ONE COSMIC FAMILY

In Heidegger’s concept of “Being”

God is no concept

no transcendent Creator-God

but Activity in the World

Self-Giving Presence.

All mystics agree

no magical/mythical Being 

totally transcends the world

but Infinite Consciousness 

lives in the world

in community, in peoples’

joys and sorrows.

Augustine sees

the wicked try to flee 

God

who is everywhere –

God the One

who never abandons the wicked

in their sin and sorrow.

Infinite Consciousness

is Being

“I Am” in Church

Beloved Community

born of Spirit, born of humans

Sacrament of Divine Liberation.

Although the anti-Paul 

in Timothy I and II 

wrote women into silence 

in Church

St. Thecla, second century celibate-ascetic 

Church-Leader

was more popular than the Virgin. 

Black-and-White thinking

separating soul (good) from body (bad)

made men uncomfortable

with women’s bodies and sexuality

but feminist theologians see

Wisdom as Co-Creator 

working in female (and male) bodies

creating right relationships.

Womanist theologians see

God and God’s desires

in daily intimacy, daily communion

with God’s Beloved People

the Everlasting Rock of the spiritual life.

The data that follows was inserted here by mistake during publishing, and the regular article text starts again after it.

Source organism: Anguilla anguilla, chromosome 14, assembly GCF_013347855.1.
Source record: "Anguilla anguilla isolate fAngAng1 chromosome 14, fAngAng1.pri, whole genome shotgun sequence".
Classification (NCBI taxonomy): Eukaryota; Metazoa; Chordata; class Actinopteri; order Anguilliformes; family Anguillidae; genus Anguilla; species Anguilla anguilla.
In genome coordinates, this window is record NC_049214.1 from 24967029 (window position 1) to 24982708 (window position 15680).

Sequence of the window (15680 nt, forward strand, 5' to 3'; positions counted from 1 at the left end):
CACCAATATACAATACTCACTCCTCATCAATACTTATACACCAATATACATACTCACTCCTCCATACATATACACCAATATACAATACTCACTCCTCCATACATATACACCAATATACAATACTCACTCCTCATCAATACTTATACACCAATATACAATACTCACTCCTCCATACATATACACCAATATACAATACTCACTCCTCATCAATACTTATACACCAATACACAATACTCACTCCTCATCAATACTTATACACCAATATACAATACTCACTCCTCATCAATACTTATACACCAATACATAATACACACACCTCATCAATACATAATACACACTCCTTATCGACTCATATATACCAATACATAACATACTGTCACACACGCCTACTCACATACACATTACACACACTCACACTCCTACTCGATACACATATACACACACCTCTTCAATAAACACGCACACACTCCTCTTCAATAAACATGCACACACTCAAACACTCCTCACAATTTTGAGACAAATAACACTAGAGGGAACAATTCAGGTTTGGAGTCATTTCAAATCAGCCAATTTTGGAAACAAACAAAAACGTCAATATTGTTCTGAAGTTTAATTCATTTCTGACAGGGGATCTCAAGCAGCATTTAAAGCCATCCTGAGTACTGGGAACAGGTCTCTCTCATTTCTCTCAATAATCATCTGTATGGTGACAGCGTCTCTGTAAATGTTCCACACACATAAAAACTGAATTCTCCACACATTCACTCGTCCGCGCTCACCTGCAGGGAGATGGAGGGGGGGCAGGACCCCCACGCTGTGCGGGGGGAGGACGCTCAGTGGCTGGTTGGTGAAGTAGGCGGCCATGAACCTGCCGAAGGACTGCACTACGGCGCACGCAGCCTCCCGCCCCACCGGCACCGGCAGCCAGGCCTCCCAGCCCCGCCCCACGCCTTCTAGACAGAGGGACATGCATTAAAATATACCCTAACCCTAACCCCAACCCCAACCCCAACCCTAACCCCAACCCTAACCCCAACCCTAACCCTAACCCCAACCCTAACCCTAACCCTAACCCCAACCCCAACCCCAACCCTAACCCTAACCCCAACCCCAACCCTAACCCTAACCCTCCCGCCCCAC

Christians and Buddhists

mindlessly practicing rituals 

find little joy 

because human meaning 

is evolution becoming aware of itself,

Infinite Consciousness 

becoming mindful.

Like Hindu and Taoist mystics

scientists now open their eyes

and see the universe for the first time

as a unified web.

Like a spider’s web 

shimmering in the sun after rain

God catches scientists 

in the web of life.

No longer pure observers

scientists now see everything

not as objects or idols

but as icons

of Infinite Consciousness

Brother Sun, Sister Moon 

and all things 

dancing in 

One Cosmic Family.

HOW THINGS WORK

HOW GOD, THE UNIVERSE, AND YOUR LIFE WORKS

    Order, disorder, reorder. You can detect this universal pattern on a macro, micro, and personal level.

    If there was only order, there would never be any change, creativity and growth. If there was only disorder, things would be total chaos. 

    The universe goes through periods of order, followed by disorder, and then reorders everything at a new level over vast time periods. There was God (order) before the Big Bang (disorder) and then giant stars eventually formed (reorder). This new order had limited chemical elements, but the giant stars exploded (disorder) and seeded the universe with all the elements of the periodic table in new smaller, more stable stars (reorder). 

    God created natural laws and then let nature obey those laws. Rather than controlling everything, God wanted to see all the creative new things nature would produce on its own: butterflies, jaguars, whales, etc.